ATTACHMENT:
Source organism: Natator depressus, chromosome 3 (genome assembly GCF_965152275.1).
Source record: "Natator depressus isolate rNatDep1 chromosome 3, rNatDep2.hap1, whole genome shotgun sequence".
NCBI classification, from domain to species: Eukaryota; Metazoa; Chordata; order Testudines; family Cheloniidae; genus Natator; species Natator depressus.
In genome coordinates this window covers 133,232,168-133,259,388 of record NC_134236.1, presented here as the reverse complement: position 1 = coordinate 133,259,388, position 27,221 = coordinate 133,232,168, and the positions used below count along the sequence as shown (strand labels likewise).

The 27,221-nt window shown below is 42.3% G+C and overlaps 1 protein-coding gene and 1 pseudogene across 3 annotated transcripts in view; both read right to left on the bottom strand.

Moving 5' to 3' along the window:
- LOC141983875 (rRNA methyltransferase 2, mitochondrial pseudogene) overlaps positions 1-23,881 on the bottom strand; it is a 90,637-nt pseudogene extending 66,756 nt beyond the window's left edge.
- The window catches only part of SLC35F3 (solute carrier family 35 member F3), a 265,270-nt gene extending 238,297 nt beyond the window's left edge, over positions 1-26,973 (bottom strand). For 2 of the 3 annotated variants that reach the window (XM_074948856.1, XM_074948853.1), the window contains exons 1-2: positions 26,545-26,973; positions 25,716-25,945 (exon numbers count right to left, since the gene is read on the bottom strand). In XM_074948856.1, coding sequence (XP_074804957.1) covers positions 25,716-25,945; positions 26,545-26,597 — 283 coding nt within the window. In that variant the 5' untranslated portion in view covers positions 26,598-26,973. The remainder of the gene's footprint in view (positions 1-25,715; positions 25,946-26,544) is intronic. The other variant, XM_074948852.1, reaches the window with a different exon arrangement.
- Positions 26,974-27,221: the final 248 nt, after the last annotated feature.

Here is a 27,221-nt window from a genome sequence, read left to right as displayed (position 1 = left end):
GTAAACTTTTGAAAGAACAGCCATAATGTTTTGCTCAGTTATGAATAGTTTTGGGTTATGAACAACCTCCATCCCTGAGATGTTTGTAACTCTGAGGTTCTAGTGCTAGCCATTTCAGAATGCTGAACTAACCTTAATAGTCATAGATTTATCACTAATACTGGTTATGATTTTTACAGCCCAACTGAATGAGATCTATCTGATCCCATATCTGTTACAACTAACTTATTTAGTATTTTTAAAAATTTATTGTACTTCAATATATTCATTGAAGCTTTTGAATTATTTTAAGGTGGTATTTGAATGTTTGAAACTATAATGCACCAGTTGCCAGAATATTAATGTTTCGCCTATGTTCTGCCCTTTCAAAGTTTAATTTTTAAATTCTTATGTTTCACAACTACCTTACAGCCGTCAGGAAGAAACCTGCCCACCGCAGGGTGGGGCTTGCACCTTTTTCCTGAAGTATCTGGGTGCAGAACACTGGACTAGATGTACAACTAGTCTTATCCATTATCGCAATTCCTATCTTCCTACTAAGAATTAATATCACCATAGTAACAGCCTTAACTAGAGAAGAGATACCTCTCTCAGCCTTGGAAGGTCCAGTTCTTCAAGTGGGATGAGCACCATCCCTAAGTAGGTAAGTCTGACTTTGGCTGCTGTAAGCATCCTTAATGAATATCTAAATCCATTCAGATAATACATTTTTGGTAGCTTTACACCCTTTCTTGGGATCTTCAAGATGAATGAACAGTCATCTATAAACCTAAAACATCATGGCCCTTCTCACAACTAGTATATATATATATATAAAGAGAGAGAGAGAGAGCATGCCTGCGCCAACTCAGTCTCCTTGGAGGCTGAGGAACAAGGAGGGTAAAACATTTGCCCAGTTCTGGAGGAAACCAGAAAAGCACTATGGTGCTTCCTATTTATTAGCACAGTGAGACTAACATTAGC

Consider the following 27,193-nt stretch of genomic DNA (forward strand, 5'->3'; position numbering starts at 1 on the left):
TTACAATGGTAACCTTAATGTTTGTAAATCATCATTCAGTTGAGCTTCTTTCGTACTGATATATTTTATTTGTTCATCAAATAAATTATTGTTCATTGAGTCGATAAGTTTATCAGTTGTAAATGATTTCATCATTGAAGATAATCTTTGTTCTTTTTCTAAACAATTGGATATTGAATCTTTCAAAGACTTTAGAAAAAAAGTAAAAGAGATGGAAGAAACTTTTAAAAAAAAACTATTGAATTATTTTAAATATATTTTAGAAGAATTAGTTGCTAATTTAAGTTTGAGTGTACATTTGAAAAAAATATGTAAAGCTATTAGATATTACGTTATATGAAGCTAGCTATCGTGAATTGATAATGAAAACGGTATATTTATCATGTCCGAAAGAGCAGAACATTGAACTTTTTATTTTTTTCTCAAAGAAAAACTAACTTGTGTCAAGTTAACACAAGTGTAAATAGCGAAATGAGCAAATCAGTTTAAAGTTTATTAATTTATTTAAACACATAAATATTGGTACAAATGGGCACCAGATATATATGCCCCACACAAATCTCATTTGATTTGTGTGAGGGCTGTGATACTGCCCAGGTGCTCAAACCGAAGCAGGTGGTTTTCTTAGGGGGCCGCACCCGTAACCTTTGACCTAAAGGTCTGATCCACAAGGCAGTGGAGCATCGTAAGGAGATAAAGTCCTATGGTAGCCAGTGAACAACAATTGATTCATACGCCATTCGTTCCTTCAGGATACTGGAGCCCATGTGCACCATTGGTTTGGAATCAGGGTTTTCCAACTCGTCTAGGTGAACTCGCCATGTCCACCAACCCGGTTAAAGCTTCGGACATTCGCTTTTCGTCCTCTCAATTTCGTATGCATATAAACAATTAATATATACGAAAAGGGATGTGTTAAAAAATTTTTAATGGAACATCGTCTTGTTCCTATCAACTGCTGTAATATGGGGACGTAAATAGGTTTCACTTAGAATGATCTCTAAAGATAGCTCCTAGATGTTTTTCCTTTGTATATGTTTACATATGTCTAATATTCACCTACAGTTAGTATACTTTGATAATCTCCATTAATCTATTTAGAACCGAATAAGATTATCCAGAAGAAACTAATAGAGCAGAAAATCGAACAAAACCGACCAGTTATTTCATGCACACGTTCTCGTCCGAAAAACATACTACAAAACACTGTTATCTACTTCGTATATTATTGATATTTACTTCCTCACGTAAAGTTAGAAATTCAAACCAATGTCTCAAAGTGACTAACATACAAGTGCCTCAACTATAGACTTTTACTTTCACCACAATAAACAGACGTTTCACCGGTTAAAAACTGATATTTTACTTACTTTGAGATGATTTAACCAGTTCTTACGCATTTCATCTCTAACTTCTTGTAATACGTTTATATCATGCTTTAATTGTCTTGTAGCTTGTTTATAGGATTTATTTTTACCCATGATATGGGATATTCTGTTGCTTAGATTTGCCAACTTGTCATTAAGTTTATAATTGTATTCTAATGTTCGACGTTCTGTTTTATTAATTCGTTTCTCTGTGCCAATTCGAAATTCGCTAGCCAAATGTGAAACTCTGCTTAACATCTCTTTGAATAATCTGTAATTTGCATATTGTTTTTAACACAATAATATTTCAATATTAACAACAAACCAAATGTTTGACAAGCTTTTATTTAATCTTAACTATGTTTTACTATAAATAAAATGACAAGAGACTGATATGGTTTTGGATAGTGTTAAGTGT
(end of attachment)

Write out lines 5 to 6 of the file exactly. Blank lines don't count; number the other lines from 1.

The 27,221-nt window shown below is 42.3% G+C and overlaps 1 protein-coding gene and 1 pseudogene across 3 annotated transcripts in view; both read right to left on the bottom strand.

Moving 5' to 3' along the window: